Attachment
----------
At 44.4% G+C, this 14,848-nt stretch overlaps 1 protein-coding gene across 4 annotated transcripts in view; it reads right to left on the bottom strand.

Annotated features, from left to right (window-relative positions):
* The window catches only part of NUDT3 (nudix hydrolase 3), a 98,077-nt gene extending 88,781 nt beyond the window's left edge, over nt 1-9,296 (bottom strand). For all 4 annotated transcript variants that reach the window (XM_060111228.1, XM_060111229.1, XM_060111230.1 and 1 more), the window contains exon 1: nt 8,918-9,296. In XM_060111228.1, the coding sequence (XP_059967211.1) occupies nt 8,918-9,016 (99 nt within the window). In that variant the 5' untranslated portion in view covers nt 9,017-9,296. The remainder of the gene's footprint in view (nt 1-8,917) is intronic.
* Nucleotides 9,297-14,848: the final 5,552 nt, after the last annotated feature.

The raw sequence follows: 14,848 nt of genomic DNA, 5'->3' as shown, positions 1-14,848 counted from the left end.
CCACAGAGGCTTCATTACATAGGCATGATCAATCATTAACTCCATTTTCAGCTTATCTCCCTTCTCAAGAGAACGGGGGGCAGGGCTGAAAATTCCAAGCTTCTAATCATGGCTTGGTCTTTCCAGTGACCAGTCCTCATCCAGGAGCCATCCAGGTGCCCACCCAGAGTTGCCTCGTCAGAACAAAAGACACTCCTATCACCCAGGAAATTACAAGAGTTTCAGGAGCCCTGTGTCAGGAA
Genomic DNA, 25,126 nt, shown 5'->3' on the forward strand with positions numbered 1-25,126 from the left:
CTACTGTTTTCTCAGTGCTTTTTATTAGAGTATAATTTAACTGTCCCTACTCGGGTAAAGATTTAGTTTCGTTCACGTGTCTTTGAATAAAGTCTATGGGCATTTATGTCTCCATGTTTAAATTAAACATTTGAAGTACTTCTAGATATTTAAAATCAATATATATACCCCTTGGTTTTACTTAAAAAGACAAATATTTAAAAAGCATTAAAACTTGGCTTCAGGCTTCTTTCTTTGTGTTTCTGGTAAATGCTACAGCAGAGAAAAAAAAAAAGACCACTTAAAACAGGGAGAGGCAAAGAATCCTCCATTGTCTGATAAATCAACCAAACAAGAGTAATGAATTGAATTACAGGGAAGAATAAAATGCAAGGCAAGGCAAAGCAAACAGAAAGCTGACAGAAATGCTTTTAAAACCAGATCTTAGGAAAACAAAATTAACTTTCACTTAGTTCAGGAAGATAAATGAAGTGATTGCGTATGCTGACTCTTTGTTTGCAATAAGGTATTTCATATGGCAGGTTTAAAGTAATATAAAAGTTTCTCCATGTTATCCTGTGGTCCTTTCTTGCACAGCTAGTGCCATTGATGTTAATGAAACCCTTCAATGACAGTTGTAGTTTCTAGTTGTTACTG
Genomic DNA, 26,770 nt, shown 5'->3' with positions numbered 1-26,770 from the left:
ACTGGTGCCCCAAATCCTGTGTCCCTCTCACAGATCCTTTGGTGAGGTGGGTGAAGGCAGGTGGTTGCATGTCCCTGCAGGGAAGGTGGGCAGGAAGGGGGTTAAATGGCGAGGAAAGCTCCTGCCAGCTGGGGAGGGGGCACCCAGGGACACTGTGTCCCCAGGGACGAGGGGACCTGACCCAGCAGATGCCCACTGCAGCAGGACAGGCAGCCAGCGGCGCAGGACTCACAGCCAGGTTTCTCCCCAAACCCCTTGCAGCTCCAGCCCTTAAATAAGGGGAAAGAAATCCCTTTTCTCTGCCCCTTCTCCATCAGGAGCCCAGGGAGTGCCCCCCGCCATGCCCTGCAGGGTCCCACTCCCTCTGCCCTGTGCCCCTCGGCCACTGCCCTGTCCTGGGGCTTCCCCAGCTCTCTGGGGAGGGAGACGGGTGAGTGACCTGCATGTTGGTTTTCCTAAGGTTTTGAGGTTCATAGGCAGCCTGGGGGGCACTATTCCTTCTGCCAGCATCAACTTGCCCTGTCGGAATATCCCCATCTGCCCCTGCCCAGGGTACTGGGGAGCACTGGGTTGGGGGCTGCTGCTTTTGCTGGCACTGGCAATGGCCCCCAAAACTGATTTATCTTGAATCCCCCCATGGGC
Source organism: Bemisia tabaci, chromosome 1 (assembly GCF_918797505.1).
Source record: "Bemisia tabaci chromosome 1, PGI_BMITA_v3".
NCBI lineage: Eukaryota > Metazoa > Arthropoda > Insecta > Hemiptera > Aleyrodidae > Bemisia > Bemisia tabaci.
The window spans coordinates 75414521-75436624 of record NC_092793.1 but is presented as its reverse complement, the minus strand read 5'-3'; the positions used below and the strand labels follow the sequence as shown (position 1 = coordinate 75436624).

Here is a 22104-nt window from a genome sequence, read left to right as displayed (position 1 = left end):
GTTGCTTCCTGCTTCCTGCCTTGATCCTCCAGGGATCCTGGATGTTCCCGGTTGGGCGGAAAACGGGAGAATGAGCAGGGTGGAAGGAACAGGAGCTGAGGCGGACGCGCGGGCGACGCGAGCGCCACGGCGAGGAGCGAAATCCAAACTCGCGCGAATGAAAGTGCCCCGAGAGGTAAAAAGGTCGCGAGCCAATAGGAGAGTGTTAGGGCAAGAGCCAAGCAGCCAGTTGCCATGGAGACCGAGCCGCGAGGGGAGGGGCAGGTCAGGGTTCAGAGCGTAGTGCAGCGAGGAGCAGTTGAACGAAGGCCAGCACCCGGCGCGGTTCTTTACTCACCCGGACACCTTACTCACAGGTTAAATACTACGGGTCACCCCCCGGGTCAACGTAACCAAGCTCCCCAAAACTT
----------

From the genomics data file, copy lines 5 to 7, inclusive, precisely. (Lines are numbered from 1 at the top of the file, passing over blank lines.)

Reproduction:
The raw sequence follows: 14,848 nt of genomic DNA, 5'->3' as shown, positions 1-14,848 counted from the left end.
CCACAGAGGCTTCATTACATAGGCATGATCAATCATTAACTCCATTTTCAGCTTATCTCCCTTCTCAAGAGAACGGGGGGCAGGGCTGAAAATTCCAAGCTTCTAATCATGGCTTGGTCTTTCCAGTGACCAGTCCTCATCCAGGAGCCATCCAGGTGCCCACCCAGAGTTGCCTCGTCAGAACAAAAGACACTCCTATCACCCAGGAAATTACAAGAGTTTCAGGAGCCCTGTGTCAGGAA
Genomic DNA, 25,126 nt, shown 5'->3' on the forward strand with positions numbered 1-25,126 from the left: